Chiles Center promotes health for all women and babies

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It was January 1998, and the Florida Board of Regents had just promoted one of USF’s fledgling entities to major status with sublimely understated efficiency.

Following authorizations for a BS in dance education, a degree of undetermined level in occupational therapy and an MS in physical therapy, it was the last of four single-sentence items in the typically dry language of officialdom, replete with redundancy and excessive capitalization, on a State University System memo to Dr. Thomas Tighe, then USF provost: “Established the Type I Lawton and Rhea Chiles Center for Healthy Mothers and Babies as a Type I Center (sic).”

Lawton and Rhea Chiles Center logo

The rationale for the Center’s status elevation cited the state’s “tremendous progress in improving the health status of pregnant women and infants, largely through the leadership of Gov. and Mrs. Chiles and Charles Mahan,” who was then USF College of Public Health dean.  Marked improvement in the state’s infant mortality rate was among the leading factors, along with the Center’s performance the previous two years as a Type IV center.

Mahan had envisioned a research, program and policy institute for maternal and infant health as early as 1988, according to the Center’s official timeline.  The Center’s originally intended location was the University of Florida, Mahan said, but that was before the state had established its first college of public health at USF.  By the time the Center was created a few years later, USF, with the only COPH in the state, had become the obvious location, and Mahan had been named COPH dean.

Dr. Charles Mahan

Charles Mahan, MD, former USF College of Public Health dean

“Gov. and Mrs. Chiles had a lot of allegiance to the University of Florida, where they met and where he got his law degree,” Mahan said.  “I was state health officer on loan from the medical school at Florida, and I was supposed to go back there, and the Chiles Center was supposed to be there.”

But having served in the same administration, Mahan was friends with Betty Castor, who had been state secretary of education under Chiles and had since become president of USF.  Mahan said she called him and personally asked him to be the dean of COPH.  He accepted, and the first “steal” from the University of Florida only naturally led to the second.

USF was the better location for the Chiles Center, Castor told the governor, as it had the only college of public health and was headed by a dean who had served him as state health officer.  It also had a Healthy Beginnings program in place that arguably was already doing some of the work the Chiles Center would do.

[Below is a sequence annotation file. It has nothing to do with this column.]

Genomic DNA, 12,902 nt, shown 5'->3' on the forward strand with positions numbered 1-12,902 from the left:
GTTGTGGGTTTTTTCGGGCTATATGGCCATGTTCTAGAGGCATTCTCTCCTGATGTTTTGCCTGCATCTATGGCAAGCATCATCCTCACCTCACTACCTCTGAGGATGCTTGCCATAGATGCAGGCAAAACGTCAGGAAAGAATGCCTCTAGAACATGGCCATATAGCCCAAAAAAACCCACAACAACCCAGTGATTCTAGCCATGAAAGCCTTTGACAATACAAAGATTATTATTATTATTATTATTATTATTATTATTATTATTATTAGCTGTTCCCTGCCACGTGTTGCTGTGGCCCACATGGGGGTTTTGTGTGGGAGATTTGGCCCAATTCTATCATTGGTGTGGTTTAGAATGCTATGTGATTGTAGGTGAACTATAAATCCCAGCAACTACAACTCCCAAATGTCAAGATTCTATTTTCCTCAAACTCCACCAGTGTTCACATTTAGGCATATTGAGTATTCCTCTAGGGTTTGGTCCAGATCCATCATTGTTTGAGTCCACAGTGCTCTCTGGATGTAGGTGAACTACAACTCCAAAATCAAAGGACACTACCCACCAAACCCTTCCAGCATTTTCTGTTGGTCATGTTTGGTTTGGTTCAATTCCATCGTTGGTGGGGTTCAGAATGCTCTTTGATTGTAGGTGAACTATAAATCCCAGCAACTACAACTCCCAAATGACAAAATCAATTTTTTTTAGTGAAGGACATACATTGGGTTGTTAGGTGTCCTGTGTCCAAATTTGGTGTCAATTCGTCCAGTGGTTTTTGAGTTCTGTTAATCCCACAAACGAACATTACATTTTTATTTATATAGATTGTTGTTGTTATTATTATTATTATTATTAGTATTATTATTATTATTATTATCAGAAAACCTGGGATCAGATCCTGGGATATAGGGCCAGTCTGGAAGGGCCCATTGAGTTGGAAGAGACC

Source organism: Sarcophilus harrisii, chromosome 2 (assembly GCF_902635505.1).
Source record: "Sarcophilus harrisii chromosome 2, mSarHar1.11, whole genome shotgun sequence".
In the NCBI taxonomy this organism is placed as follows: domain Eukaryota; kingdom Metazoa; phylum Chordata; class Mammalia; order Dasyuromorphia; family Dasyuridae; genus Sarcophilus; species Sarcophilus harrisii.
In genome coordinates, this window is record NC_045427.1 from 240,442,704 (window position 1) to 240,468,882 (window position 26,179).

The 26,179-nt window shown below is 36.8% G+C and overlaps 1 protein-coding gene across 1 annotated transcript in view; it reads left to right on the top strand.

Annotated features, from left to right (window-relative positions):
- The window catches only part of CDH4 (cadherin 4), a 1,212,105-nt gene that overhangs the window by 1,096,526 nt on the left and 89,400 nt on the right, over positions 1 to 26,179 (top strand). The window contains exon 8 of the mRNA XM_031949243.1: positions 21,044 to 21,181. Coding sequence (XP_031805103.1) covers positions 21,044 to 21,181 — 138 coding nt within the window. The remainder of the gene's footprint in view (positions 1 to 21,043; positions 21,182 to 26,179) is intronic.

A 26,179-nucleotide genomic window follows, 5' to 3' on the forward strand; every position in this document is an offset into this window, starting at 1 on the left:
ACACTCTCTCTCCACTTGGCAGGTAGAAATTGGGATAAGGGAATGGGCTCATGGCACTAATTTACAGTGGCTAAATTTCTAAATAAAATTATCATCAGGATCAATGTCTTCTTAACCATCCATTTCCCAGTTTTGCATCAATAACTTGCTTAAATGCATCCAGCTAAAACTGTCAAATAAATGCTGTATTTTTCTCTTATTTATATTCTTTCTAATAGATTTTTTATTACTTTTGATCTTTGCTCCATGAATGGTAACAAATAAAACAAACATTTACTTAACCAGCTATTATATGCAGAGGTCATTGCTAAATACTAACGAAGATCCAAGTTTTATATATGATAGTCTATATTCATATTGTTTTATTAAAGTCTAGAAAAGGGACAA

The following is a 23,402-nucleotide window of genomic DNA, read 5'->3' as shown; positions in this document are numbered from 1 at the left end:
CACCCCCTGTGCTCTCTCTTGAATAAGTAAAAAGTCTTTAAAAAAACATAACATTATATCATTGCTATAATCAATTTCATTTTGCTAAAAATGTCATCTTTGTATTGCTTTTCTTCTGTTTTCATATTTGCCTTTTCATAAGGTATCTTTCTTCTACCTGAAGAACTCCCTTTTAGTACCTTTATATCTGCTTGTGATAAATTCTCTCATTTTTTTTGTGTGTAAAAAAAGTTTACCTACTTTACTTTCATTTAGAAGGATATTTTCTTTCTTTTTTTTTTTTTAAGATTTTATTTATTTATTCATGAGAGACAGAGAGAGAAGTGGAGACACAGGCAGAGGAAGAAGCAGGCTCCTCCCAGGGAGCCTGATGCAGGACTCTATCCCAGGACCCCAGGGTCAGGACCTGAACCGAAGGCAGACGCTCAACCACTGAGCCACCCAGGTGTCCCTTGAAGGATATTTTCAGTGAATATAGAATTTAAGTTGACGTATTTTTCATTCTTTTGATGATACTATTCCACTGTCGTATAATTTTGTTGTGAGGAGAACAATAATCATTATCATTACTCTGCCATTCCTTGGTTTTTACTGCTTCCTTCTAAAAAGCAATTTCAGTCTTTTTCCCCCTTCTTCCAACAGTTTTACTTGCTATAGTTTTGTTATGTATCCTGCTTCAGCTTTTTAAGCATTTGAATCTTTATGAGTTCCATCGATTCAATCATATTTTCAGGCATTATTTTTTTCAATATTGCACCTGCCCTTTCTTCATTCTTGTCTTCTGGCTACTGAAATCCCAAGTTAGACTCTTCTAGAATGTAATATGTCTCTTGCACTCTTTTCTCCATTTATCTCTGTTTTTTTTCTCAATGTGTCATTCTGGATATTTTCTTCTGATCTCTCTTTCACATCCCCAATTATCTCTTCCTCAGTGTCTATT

Sam Bell and Betty Castor, former USF president and Florida Secretary of Education

Dr. Betty Castor, former USF president and Florida secretary of education.  To her left is her husband, former Florida state Rep. Samuel P. Bell III.

The Florida Healthy Start Program had been created by the legislature in 1991, under the urging of Chiles, and from its inception, had included a Healthy Beginnings Program at USF.  So when Mahan was appointed COPH dean in February 1995, he was at the right place at the right time to begin realization of his vision.  A year later, the Board of Regents established the Center, and Mahan served as its founding director in addition to his duties as COPH dean.

A $2-million federal grant followed in 1997 that was specifically aimed at reducing infant mortality in Hillsborough County.  In December of that year, a gala event at Busch Gardens honored the governor and his wife and formally launched the Center.  Additional state funding came in 1998 for construction of a building and a $600,000 annual operating budget.

Florida first lady Rhea Chiles (third from right) and her and the governor's daughter, also named Rhea (fourth from right) at the Chiles Center's groundbreaking ceremony.

Former Florida first lady Rhea Chiles (third from right) and her and the late governor’s daughter, also named Rhea (fourth from right), and son Ed (center) at the Chiles Center’s groundbreaking ceremony.

“President Castor invited Gov. and Mrs. Chiles down to USF, and we toured the campus and got them to put their names on the Chiles Center,” Mahan recalled.  “And then, Gov. Chiles was great about taking me to Washington and meeting all the senators who were his friends and raising money for the building.”

That journey for federal support brought home another $800,000 for the building.  The governor and first lady then spearheaded a series of fundraisers in Daytona Beach, Lakeland, Pensacola, Tallahassee and West Palm Beach.